Juan Antonio Bayona to direct Brad Pitt’s ‘World War Z’ sequel

‘The Impossible’ director signs up for zombie franchise

Juan Antonio Bayona on the set of The Impossible.
Juan Antonio Bayona on the set of The Impossible.

He turned down directing one of the entries in The Twilight Saga because it would have clashed with the release of The Impossible. But this time Brad Pitt made him an offer he couldn’t refuse. Juan Antonio Bayona will direct the sequel to zombie thriller World War Z, which Pitt will once again star in and produce through his Plan B company.

The Barcelona-born filmmaker signed the deal with Paramount and Skydance Productions after meeting with Pitt, The Hollywood Reporter revealed Wednesday. It is still not known who will pen the script, but Bayona will supervise its development, the trade paper reported.

The odd thing about the sequel, though, is that it is happening at all. The shoot of the original film, which charts the efforts of an ex-United Nations employee to halt a zombie plague, was a creative disaster as a result of the disagreements between Pitt and director Marc Forster and its weak script, which radically departed from the Max Brooks novel on which it was based.

After shooting finished in Europe and the footage was edited, rumors circulated that there was barely enough for a long short film, leading Pitt and Paramount to hire Damon Lindelof, co-creator of TV’s Lost, to write new second and third acts at a cost of 15 million euros. Before that Pitt had had to save an extra from being crushed in a zombie stampede in Glasgow, and in Hungary police had decommissioned 85 weapons used in the film as their authenticity had made them nervous.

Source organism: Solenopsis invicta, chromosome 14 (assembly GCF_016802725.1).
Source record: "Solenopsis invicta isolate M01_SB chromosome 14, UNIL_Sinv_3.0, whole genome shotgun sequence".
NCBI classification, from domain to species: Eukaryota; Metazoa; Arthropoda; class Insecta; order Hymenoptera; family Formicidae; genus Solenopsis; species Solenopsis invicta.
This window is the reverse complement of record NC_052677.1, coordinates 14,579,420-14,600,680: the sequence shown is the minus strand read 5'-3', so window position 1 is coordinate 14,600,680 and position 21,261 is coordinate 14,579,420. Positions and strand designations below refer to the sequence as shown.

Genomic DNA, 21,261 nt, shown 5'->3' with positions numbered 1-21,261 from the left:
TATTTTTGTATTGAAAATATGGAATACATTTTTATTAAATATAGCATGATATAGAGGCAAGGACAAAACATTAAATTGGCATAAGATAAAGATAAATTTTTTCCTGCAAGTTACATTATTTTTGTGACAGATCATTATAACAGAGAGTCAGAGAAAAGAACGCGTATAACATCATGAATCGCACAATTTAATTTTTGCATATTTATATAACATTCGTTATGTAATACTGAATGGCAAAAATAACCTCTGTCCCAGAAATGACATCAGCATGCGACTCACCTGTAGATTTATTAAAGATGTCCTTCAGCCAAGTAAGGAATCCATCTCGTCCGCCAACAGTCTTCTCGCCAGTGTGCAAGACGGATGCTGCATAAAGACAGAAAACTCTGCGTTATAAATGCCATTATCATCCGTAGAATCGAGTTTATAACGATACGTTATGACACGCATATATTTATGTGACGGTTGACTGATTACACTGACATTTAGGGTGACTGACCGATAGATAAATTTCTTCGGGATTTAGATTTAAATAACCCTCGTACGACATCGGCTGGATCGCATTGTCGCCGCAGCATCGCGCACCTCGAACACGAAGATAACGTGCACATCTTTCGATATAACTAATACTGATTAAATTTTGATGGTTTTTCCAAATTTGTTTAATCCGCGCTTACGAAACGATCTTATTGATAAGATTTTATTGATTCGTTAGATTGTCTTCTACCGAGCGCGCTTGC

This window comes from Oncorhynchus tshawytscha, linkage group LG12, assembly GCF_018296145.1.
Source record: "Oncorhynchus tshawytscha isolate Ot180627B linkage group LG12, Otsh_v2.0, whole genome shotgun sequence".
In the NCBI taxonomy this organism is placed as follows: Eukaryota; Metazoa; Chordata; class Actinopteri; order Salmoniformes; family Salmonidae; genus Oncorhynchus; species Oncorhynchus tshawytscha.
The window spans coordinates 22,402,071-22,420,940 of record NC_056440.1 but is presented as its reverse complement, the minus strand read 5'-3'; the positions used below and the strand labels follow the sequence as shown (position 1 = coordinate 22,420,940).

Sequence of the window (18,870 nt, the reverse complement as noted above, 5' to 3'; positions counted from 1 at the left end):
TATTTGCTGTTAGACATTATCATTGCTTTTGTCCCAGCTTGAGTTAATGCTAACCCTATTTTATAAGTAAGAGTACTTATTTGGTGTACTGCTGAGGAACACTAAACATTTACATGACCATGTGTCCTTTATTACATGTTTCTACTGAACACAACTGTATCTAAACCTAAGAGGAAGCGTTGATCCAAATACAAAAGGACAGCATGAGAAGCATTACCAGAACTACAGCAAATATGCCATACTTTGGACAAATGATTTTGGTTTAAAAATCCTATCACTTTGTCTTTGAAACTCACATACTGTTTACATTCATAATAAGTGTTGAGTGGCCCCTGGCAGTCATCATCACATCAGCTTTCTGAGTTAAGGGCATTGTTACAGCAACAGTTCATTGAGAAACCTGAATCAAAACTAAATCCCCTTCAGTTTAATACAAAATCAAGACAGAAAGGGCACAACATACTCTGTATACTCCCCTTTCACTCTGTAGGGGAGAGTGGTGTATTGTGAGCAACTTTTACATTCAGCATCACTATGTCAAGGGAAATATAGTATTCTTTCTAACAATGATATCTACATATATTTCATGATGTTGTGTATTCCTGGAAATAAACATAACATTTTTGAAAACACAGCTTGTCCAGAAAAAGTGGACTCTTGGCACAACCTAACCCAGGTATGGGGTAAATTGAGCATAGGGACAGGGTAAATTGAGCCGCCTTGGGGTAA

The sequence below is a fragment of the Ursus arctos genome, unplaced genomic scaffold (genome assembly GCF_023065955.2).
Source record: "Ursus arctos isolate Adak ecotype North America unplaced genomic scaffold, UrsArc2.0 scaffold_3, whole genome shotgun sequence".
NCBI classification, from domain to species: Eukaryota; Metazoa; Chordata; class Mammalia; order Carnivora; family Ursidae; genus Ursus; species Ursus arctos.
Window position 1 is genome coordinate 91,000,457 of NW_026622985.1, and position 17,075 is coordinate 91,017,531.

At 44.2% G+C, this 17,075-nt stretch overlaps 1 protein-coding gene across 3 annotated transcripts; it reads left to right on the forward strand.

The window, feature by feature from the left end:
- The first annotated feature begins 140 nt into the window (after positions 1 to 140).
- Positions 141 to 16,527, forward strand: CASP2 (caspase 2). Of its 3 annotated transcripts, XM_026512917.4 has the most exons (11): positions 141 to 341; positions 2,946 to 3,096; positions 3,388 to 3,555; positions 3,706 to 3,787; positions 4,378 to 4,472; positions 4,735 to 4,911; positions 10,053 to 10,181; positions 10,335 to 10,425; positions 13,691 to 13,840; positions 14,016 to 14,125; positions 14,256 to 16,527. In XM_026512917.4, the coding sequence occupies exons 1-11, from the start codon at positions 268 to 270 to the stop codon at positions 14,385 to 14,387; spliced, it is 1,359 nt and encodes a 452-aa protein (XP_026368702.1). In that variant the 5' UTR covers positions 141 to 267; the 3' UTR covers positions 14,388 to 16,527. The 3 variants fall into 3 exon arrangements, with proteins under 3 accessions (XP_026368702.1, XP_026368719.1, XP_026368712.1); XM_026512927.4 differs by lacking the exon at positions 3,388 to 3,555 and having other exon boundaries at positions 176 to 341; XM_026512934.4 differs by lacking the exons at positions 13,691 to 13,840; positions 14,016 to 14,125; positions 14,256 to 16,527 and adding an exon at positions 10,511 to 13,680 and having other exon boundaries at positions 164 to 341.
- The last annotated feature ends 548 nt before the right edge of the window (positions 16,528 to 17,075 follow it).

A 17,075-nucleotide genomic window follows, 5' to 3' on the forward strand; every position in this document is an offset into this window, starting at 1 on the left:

But after costing over 180 million euros, and with Pitt throwing himself into the promotional campaign, the movie turned out to be a success, grossing 500 million euros. The movie’s original ending involved a pitched battle between humans and zombies, setting things up nicely for a sequel. But that was never shot and the film finished with Pitt reunited with his family. Now Bayona will have to rack his brains to direct what has become a saga.

The Orphanage director is in Dublin shooting the first two episodes of Showtime series Penny Dreadful, which is created by John Logan and produced by Sam Mendes and brings together a diverse mix of classic horror characters (Dorian Gray, Frankenstein, Count Dracula) in a Victorian London setting. If the World War Z sequel ends up being shot in Europe to save costs, Bayona may be able to reunite with the crew from his first two features, which includes his former classmates from the Catalonia Film School.

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